Last month, October, was the pink month, dedicated to Breast Cancer Awareness. All over the world, pink is the color used to remind us of cancer, those who are suffering and have suffered.
However, the color pink will turn deadly with the new edition of Virginia Slims scheduled to be released early next year. And a slap in the face of anti-cancer advocacy groups. In this joint statement by the American Cancer Society Cancer Action Network, American Heart Association, American Lung Association, American Medical Association and Campaign for Tobacco-Free Kids, the mother company of Virginia Slims, Philip Morris is criticized for showing
“…contempt for women and their health by putting a pink gloss on a product that causes lung cancer and heart disease, two of the leading killers of women. It is the height of cynicism that Philip Morris timed its announcement of the new pink Virginia Slims for October – National Breast Cancer Awareness Month – when pink is usually associated with protecting women’s health, not harming it. It doesn’t seem to bother the nation’s largest tobacco company that lung cancer from smoking is, by far, the number one cancer killer of women.”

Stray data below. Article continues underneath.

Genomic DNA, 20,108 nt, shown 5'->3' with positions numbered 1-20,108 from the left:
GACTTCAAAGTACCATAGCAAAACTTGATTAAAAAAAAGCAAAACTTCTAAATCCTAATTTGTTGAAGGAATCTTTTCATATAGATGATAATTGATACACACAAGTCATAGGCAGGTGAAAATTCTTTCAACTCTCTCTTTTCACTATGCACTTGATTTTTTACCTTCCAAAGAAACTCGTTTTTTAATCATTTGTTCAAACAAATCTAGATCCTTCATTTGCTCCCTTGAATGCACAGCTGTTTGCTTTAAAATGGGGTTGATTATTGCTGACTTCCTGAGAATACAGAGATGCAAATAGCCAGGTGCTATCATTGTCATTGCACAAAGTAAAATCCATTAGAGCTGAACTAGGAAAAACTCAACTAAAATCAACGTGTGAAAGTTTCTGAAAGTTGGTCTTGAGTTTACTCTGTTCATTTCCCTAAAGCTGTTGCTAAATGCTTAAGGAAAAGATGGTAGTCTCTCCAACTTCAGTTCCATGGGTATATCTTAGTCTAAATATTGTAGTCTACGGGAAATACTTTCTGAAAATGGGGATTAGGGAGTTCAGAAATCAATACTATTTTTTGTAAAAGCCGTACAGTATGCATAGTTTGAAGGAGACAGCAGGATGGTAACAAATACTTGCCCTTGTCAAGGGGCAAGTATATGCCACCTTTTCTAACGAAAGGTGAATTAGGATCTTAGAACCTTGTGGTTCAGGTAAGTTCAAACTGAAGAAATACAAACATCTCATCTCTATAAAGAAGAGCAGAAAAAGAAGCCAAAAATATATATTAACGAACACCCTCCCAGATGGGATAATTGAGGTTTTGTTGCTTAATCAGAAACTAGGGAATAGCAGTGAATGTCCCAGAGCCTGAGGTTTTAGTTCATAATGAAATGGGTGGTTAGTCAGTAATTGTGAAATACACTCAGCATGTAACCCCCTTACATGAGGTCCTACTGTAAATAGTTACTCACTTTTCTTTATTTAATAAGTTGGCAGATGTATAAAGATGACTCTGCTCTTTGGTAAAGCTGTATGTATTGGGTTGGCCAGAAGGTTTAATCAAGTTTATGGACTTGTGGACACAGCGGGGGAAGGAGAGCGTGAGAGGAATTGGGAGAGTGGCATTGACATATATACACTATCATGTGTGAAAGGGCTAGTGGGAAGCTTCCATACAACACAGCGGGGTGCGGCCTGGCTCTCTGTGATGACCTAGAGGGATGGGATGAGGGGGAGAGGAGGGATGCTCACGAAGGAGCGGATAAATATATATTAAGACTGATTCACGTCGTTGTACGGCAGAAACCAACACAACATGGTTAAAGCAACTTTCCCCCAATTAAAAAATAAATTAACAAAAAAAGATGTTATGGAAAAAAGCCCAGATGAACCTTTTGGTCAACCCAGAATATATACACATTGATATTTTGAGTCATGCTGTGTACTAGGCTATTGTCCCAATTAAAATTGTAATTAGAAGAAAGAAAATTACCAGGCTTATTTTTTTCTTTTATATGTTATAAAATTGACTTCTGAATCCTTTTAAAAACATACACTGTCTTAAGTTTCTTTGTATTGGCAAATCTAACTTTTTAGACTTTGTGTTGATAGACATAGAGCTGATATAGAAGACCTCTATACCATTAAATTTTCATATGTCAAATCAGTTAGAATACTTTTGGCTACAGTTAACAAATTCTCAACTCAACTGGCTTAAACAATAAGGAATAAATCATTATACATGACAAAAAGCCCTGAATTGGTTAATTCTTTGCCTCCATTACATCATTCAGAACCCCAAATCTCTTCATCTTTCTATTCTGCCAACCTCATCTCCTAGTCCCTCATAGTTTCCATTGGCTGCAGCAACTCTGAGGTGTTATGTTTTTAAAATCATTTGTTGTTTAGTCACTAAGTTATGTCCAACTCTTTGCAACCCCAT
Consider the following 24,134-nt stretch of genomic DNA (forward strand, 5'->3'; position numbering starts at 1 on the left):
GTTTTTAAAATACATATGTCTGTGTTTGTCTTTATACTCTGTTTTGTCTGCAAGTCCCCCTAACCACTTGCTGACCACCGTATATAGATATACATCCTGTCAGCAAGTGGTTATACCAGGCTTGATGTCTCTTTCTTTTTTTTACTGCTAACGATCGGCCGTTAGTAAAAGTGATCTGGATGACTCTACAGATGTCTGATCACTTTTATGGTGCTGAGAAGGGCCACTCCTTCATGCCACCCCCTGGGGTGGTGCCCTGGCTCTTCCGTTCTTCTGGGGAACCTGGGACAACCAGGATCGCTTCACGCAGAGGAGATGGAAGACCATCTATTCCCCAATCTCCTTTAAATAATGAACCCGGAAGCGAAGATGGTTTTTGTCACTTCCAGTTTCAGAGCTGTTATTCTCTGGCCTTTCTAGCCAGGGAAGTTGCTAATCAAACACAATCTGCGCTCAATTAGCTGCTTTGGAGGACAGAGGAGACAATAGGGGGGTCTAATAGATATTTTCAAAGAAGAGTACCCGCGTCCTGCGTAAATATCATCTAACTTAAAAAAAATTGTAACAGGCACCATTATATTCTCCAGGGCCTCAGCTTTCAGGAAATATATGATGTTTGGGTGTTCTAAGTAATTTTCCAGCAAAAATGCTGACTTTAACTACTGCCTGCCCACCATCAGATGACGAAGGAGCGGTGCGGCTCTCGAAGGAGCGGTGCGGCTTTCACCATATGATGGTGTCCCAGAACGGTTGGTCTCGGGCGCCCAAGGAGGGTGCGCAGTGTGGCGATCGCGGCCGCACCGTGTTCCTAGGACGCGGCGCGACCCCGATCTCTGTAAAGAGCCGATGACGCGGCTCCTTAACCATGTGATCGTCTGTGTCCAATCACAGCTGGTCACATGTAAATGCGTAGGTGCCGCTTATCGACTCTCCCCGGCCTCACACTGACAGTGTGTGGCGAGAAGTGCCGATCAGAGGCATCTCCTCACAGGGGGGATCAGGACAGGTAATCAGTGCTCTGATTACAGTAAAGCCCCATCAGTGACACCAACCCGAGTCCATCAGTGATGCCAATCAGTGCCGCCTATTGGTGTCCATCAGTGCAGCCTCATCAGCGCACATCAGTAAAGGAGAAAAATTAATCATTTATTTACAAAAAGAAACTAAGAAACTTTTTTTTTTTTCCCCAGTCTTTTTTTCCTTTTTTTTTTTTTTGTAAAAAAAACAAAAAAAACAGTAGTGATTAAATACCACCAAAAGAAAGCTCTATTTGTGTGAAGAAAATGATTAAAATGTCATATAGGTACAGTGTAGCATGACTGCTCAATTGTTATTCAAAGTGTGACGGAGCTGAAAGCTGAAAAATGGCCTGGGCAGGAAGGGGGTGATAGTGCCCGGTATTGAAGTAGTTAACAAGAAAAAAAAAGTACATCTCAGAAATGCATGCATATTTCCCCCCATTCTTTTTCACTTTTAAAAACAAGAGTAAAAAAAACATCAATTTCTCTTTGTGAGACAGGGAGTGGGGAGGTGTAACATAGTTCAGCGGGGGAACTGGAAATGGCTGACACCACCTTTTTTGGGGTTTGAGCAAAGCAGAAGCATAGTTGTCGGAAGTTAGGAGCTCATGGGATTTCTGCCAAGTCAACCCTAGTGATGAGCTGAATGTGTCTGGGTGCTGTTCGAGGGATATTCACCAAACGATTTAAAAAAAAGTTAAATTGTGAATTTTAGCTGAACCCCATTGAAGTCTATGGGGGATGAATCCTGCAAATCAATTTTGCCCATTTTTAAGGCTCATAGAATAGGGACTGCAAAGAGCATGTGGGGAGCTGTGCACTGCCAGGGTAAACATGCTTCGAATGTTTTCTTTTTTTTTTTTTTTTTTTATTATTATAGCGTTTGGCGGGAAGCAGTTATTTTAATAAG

Virginia Slims’ new look takes the form of a pink purse containing superslim cigarettes.
According to Brandweek
“The Purse Pack, available for Virginia Slims Super Slims Ultra Lights and Virginia Slims Super Slims Lights, is pink, sleek rectangular packaging with square ends. It holds 20 sticks that are smaller in diameter than a typical smoke.”
Two things make this new product appealing to women, especially young girls, the slimness and the color pink. Great marketing gag, you’d say. And nobody can claim an exclusive patent for the color pink.
Right. But from a company who says “Philip Morris USA is committed to marketing responsibly.“, this is very irresponsible indeed. Bad timing, wrong color, bad taste. Especially as this month is Lung Cancer Awareness Month.
The tobacco industry has always been the bad buys in the battle against cancer. History, scientific studies and court cases have proven that the tobacco companies acted very irresponsibly before. It seems they will never change.
The statement goes on to say:
“The Virginia Slims pink purse pack is yet another tobacco industry slap in the face to women. Far from making a fashion statement, the pink purse pack will encourage smoking by women and girls and expose them to its lethal effects. Philip Morris should terminate this cynical marketing ploy immediately, and Congress should quickly enact the bill giving the FDA authority over tobacco products. There is nothing pretty, fashionable or healthy about a product that kills more than 178,000 women in the United States and many more around the world each year.”